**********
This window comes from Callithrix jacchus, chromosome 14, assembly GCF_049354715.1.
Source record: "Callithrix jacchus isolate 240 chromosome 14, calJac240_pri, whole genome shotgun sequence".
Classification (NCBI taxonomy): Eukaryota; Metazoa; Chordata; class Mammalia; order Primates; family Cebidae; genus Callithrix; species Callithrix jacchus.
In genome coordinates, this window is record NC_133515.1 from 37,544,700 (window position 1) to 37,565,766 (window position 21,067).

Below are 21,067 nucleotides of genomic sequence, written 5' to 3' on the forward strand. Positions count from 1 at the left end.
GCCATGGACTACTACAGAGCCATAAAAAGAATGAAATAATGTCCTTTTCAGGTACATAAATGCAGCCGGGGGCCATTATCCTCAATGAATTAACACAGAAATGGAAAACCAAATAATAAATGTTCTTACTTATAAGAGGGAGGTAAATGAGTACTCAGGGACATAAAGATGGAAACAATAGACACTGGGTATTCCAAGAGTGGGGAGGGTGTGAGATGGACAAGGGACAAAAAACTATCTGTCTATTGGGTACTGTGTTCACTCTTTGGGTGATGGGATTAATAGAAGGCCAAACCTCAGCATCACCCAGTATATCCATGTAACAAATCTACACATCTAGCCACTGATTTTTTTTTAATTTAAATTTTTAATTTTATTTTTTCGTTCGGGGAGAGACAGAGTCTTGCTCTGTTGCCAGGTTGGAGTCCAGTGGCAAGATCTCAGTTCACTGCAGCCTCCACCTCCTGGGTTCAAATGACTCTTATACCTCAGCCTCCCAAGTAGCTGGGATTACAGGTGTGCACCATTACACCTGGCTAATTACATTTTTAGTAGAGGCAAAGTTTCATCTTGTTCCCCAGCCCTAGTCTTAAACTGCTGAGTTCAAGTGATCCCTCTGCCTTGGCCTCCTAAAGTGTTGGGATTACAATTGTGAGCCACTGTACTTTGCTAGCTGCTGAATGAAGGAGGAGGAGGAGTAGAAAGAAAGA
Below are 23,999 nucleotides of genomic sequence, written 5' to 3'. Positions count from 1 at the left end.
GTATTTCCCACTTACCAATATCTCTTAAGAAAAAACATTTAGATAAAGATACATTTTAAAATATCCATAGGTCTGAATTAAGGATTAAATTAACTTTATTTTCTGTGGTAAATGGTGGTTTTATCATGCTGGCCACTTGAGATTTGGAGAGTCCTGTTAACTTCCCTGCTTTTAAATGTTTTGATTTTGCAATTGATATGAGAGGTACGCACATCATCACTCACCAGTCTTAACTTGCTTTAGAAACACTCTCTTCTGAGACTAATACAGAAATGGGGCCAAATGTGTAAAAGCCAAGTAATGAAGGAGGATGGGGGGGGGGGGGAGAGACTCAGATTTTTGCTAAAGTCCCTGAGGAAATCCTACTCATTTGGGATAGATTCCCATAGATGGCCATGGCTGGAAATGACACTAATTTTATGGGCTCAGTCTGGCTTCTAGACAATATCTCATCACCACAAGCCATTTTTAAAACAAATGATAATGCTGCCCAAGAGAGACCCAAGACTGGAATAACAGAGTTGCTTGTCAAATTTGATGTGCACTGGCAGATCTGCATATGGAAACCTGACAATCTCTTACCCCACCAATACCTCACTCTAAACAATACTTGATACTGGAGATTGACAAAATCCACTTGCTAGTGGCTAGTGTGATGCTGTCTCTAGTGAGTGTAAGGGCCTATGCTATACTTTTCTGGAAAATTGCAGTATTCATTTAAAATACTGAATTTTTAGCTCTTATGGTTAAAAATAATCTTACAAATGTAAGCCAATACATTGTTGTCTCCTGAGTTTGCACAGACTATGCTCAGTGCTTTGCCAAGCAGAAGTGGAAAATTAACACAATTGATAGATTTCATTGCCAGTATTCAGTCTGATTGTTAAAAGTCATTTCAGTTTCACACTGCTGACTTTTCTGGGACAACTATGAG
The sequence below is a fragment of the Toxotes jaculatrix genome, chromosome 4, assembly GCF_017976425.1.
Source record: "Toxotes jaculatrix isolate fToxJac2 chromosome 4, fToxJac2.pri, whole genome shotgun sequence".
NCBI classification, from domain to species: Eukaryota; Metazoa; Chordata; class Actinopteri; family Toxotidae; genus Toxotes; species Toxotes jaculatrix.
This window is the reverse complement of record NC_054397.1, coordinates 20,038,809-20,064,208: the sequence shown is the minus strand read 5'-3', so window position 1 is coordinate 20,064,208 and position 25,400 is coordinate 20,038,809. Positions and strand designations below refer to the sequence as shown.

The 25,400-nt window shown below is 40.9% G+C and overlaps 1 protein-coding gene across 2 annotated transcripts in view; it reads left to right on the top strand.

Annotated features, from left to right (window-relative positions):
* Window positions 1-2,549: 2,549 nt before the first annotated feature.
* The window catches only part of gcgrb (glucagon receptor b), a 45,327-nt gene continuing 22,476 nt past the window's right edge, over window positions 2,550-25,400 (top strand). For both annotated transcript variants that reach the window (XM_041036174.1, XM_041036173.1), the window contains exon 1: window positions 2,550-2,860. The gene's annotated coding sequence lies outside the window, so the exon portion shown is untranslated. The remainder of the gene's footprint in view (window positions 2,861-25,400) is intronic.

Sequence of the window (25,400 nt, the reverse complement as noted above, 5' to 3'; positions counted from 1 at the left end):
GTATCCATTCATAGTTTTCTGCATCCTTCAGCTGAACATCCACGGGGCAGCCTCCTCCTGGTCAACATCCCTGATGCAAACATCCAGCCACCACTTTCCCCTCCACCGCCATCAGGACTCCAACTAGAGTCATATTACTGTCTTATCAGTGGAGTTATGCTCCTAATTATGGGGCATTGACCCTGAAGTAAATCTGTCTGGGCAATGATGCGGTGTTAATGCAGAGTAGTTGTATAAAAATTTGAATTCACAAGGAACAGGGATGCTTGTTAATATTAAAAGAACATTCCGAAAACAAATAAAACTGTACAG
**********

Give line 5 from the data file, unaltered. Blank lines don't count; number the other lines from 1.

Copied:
Below are 21,067 nucleotides of genomic sequence, written 5' to 3' on the forward strand. Positions count from 1 at the left end.